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Your Teen

HPV Vaccine, Proving Effective in Teenage Girls

2:00

While the controversy over the HPV vaccine may continue in some circles, a new study says the vaccine is proving effective in teenage girls.

The human papillomavirus (HPV) vaccine was introduced 10 years ago and its use immediately became a hot topic. The vaccine is recommended for young girls and boys ages 11 and 12, to protect them from the sexually transmitted virus that can cause cervical as well as anal, penile, mouth and throat cancers. 

The study found that in teenage girls, the virus’s prevalence has been reduced by two-thirds.

Even for women in their early 20s, a group with lower vaccination rates, the most dangerous strains of HPV have still been reduced by more than a third.

“We’re seeing the impact of the vaccine as it marches down the line for age groups, and that’s incredibly exciting,” said Dr. Amy B. Middleman, the chief of adolescent medicine at the University of Oklahoma Health Sciences Center, who was not involved in the study. “A minority of females in this country have been immunized, but we’re seeing a public health impact that is quite expansive.”

HPV vaccinations rates, in young girls and boys, have slowly been increasing, since the vaccine was introduced, but 4 out of 10 adolescent girls and 6 out of 10 adolescent boys have not started the recommended HPV vaccine series, leaving them vulnerable to cancers caused by HPV infections.

That is partly because of the implicit association of the vaccine with adolescent sexual activity, rather than with its explicit purpose: cancer prevention. Only Virginia, Rhode Island and the District of Columbia require the HPV vaccine.

The latest research examined HPV immunization and infection rates through 2012, but just in girls. The recommendation to vaccinate boys became widespread only in 2011; they will be included in subsequent studies.

Using data from a survey by the Center for Disease Control and Prevention (CDC), the study examined the prevalence of the virus in women and girls of different age groups during the pre-vaccine years of 2003 through 2006. (The vaccine was recommended for girls later in 2006.) Researchers then looked at the prevalence in the same age groups between 2009 and 2012.

By those later years, the prevalence of the four strains of HPV covered by the vaccine had decreased by 64 percent in girls ages 14 to 19. Among women ages 20 to 24, the prevalence of those strains had declined 34 percent. The rates of HPV in women 25 and older had not fallen.

“The vaccine is more effective than we thought,” said Debbie Saslow, a public health expert in HPV vaccination and cervical cancer at the American Cancer Society. As vaccinated teenagers become sexually active, they are not spreading the virus, so “they also protect the people who haven’t been vaccinated,” she said.

Many doctors are pressing for primary care providers to strongly recommend the HPV vaccine in tandem with the other two that preteen children now typically receive.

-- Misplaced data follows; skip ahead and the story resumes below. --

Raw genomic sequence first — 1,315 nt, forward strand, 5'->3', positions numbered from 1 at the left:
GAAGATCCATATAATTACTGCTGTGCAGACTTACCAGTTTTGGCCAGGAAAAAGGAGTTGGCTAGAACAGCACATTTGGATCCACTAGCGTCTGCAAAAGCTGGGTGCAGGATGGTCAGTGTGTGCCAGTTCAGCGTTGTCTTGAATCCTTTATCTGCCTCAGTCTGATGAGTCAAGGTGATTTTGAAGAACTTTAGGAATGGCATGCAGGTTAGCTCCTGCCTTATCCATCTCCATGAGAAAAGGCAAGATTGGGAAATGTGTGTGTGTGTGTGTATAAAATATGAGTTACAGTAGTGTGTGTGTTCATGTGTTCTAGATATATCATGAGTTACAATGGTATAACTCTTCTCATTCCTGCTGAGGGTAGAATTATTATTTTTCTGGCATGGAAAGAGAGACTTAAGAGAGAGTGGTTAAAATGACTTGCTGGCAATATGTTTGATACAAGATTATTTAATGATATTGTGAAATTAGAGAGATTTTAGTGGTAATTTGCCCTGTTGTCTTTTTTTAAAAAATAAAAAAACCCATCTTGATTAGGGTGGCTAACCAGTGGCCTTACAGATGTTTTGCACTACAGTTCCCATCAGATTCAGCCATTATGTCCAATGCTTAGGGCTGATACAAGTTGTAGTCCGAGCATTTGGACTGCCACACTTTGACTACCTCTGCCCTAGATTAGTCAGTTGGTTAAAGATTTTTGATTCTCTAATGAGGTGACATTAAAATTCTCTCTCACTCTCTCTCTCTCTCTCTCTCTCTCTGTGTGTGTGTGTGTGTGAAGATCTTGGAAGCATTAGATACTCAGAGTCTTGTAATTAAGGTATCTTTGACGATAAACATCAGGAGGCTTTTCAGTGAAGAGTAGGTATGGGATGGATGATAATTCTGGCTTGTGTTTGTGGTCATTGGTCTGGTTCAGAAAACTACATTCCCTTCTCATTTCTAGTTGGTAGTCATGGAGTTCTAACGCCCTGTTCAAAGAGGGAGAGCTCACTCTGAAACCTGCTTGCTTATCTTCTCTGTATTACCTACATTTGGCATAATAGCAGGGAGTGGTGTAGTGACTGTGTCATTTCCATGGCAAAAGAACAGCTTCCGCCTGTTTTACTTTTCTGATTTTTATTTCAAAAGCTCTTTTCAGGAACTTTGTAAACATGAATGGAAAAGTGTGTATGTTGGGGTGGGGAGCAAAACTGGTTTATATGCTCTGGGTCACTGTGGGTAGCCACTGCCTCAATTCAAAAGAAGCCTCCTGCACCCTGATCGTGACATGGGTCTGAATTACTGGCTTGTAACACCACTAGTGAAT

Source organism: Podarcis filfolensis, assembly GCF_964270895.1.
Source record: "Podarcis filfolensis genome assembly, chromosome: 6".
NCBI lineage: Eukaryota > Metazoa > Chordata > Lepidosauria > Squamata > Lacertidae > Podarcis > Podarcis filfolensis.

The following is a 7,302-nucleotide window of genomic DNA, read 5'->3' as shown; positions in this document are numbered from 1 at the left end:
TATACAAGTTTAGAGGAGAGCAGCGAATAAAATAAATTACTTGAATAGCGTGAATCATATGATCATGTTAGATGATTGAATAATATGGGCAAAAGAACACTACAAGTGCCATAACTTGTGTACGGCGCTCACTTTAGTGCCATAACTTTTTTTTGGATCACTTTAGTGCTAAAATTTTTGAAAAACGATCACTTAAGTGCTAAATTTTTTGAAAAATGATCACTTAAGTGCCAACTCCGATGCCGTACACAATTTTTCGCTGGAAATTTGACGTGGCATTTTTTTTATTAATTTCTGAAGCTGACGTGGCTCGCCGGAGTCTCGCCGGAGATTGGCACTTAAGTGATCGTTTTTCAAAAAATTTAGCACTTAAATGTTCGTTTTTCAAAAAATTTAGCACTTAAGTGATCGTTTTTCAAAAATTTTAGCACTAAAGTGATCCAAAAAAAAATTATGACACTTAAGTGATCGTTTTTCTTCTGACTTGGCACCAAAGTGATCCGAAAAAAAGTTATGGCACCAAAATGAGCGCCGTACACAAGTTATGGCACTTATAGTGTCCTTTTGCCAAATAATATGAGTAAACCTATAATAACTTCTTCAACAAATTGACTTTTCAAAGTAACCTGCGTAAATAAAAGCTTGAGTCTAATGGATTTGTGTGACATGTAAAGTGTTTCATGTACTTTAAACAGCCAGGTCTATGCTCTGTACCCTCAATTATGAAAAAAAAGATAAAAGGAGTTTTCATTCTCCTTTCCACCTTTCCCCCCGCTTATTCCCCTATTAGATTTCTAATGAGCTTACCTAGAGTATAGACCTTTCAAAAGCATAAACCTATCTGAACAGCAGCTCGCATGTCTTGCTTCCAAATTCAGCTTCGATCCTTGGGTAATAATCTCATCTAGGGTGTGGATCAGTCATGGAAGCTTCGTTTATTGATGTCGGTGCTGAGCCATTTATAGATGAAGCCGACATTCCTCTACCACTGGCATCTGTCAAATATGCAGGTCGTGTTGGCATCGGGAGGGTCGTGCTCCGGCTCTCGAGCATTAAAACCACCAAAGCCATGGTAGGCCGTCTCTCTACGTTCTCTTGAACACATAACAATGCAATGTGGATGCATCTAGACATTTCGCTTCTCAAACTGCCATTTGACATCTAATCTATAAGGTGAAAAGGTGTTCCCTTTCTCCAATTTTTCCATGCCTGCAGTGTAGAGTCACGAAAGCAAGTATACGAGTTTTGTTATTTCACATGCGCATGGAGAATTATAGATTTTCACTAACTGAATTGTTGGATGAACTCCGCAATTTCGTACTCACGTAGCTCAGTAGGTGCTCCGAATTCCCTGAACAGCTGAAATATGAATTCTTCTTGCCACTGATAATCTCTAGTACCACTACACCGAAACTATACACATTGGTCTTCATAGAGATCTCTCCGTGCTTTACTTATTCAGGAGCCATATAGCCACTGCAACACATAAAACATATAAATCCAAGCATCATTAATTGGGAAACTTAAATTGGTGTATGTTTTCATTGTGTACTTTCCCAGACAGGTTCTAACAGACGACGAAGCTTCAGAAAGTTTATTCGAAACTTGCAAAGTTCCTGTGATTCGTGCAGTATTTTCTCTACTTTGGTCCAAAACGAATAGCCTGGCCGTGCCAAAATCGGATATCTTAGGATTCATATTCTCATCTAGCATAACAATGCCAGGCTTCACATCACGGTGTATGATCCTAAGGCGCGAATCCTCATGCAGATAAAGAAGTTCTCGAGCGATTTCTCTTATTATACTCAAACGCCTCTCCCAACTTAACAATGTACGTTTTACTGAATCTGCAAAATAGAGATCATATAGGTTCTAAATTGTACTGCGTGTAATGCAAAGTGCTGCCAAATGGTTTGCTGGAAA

Many health experts are hoping that the positive results from this study will encourage more pediatricians and primary care physicians to discuss getting the vaccine with parents of young children.

The study was published in the online journal Pediatrics.

Source: Jan Hofman, http://www.nytimes.com/2016/02/22/health/vaccine-has-sharply-reduced-hpv-in-teenage-girls-study-says.html?ref=health

Your Teen

Blogging Could Be Good Therapy for Teens

1.45

When I was a teen if you had something you really wanted to get off your chest, but didn’t want anyone to know, you’d write it down in your diary. It was a safe place to express sadness, confusion, anxiety, joy and excitement. And being a teenager, all those emotions were swirling inside my head pretty much all the time. For some strange reason, I always felt better after writing it all down, clicking the lock shut, and placing the diary in a spot I thought no one would look. My musings were usually personal thoughts that I didn’t think anyone would understand anyway. In fact, I thought Bob Dylan captured my anxiety pretty well when he sang “If my thought-dreams could be seen -
They’d probably put my head in a guillotine.”

Today’s kids are much more likely to share their “thought-dreams” over the Internet in a personal blog, and a new study says that could actually be very helpful.

Research has long supported the therapeutic value of diary keeping and journaling for teens and adults. But now, researchers suggest that blogging might even be better.

The study, published in the journal Psychological Services and conducted by Meyran Boniel-Nissim and Azy Barak, psychology professors at the University of Haifa, Israel, found that engaging with an online community was more effective in relieving the writer’s social distress than a private diary would be.

So, how did they discover that? They randomly surveyed high school students in Israel who said they had difficulty making new friends or relating to friends they already had. Researchers selected 161 teens to participate in the study. The average age was around 15 and there were 124 girls and 37 boys.